There was a time last year when the only new element the NTT IndyCar Series had to contend with in 2020 besides swapping Pocono Raceway for Richmond Raceway was the addition of the Aeroscreen. Five races in, the safety device’s contribution has been strongly felt after it performed as expected at Iowa Speedway yet many of the storylines coming out of the series have less to do with cockpit protection and more to do with the toll the pace of the 2020 season has had following its delayed start in June.
A survey of the transcript from last week’s pre-race press conference attended by Penske Entertainment President and CEO Mark Miles, Iowa INDYCAR 250s President Michael Montri and Rahal Letterman Lanigan Racing co-owner Bobby Rahal revealed 10 instances of “doubleheader” and just three for “Aeroscreen,” clearly demonstrating the mindset of both the featured guests and the media in attendance as IndyCar embarked on its second consecutive two-race weekend. More than using the word, however, the responses from Miles, Montri and Rahal provided key insights into doubleheader events and how they’re viewed by the series and its teams.
This year’s approach to running two races in one weekend may be novel, but the concept, its benefits and potential pitfalls aren’t new to IndyCar with the Chevrolet Detroit Grand Prix continuing to enjoy doubleheader status long after the others — Toronto and Houston — have fallen off the schedule. As noted by Rahal and elaborated on by Miles before the Iowa races, one of primary strengths is increased efficiency across many aspects of putting on a successful event.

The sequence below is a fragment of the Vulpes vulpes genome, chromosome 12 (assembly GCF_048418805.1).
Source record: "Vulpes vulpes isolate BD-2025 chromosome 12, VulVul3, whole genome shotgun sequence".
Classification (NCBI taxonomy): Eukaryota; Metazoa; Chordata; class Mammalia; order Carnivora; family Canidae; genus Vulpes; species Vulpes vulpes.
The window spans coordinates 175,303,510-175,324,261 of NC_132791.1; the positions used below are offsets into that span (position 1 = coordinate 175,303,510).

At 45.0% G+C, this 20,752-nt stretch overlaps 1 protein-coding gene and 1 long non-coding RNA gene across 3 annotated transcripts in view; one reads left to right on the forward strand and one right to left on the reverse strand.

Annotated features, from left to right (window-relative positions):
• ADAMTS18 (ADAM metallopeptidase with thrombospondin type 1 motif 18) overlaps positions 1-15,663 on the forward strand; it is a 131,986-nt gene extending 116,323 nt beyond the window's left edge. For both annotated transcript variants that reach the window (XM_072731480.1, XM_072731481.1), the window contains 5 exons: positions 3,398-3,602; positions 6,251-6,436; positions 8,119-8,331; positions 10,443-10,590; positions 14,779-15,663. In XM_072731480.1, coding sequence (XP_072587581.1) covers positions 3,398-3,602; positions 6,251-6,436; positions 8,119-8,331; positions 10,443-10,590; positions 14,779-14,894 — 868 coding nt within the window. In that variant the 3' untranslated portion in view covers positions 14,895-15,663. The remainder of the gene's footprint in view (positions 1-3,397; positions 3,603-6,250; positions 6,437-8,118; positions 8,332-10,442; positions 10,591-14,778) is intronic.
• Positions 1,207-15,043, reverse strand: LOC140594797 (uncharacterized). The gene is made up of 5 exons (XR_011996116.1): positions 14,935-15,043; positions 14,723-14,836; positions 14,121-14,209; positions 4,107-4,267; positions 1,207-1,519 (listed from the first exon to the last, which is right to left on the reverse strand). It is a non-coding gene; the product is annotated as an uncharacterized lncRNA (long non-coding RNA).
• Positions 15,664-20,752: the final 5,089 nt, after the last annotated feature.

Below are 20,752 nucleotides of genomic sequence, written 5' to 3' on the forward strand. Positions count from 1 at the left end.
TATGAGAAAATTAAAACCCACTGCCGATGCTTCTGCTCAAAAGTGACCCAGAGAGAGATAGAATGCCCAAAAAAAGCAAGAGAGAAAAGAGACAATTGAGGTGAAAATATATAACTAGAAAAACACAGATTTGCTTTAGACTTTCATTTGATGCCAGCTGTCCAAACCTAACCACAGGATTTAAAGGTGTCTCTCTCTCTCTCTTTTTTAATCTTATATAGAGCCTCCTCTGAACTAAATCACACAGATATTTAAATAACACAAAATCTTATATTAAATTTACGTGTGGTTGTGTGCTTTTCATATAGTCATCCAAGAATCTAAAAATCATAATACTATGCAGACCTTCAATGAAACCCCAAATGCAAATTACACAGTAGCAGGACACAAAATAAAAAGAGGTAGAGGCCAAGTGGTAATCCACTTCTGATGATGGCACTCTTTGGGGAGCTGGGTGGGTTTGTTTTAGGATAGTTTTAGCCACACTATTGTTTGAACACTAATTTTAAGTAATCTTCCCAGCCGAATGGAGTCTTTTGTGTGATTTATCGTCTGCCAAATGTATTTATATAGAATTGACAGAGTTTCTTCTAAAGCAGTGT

Travel costs for teams and series officials are demonstrably less when what were previously two disparate events combine at a single venue, and the savings doesn’t just impact first-party participants. Hospitality, media and other ancillary aspects of a modern race weekend also benefit from the condensed nature of doubleheaders. Production costs from the perspective of NBC Sports and INDYCAR Radio are also less, potentially allowing those outlets to divert funds from travel expenses to enhancing their broadcasts. Lastly, there’s a benefit to the promoter whose costs don’t increase much with two races instead of one, yet if two races can drive more ticket sales and more revenue in general, it could potentially turn a money loser into a breakeven or better situation.
With such a focus on efficiency, it’s easy to see why the business of IndyCar, led by Miles, might favor a more condensed doubleheader-heavy schedule over one that visits more venues over a longer stretch of time. After all, there’s a bottom line to consider. However, Miles was quick to dispel such thinking as the driving force behind scheduling decisions.